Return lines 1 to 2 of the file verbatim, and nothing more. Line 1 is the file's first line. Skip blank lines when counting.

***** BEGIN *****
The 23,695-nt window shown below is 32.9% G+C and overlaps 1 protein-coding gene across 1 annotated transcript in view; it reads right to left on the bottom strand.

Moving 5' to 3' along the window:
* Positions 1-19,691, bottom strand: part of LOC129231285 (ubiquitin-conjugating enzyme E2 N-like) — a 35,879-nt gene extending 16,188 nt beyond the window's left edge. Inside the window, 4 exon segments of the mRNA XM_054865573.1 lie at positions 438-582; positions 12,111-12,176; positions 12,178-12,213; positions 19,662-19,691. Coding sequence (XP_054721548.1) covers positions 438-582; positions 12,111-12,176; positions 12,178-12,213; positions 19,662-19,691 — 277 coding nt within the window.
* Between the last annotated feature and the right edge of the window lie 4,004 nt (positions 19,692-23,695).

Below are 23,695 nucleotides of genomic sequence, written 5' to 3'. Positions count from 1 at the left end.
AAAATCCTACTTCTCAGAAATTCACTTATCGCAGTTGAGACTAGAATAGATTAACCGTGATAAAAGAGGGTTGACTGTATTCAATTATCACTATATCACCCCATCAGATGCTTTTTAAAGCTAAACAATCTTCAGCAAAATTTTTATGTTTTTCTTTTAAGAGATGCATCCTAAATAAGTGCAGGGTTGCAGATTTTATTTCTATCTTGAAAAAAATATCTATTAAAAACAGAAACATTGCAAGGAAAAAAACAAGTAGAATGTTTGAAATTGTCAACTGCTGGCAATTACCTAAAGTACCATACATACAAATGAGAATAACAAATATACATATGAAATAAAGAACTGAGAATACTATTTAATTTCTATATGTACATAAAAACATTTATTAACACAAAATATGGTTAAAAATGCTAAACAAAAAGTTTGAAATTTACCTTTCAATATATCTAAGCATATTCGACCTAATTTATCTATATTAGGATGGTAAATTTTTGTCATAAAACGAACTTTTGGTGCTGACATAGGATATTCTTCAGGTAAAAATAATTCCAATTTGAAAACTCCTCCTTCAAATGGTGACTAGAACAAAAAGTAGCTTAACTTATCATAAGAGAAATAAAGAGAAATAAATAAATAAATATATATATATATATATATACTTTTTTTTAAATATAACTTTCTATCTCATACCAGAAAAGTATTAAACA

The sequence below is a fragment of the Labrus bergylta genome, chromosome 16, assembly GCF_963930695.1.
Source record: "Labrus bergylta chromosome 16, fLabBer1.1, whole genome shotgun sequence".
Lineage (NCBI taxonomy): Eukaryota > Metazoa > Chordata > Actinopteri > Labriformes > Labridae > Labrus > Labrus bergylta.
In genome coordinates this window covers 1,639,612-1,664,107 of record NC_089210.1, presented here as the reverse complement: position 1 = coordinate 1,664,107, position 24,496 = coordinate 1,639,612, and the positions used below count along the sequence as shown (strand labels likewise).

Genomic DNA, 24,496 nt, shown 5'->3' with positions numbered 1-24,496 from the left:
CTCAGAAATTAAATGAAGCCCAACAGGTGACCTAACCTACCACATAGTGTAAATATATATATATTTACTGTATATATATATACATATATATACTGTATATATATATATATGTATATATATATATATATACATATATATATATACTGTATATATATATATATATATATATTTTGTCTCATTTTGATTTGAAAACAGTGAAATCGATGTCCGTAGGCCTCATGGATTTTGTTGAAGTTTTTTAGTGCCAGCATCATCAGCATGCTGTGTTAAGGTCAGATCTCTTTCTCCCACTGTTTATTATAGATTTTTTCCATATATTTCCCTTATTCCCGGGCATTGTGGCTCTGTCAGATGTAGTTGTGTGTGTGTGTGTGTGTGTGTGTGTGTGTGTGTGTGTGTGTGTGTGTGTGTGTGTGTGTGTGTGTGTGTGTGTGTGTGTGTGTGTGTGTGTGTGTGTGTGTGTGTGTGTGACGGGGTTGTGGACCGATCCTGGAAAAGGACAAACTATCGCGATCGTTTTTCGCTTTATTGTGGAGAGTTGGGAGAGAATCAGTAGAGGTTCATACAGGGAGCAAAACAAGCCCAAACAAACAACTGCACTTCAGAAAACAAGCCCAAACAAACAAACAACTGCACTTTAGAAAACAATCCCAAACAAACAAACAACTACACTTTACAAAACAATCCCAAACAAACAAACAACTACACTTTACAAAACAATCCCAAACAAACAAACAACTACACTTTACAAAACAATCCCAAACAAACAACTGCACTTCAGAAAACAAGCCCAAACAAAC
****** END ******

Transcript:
The 23,695-nt window shown below is 32.9% G+C and overlaps 1 protein-coding gene across 1 annotated transcript in view; it reads right to left on the bottom strand.

Moving 5' to 3' along the window: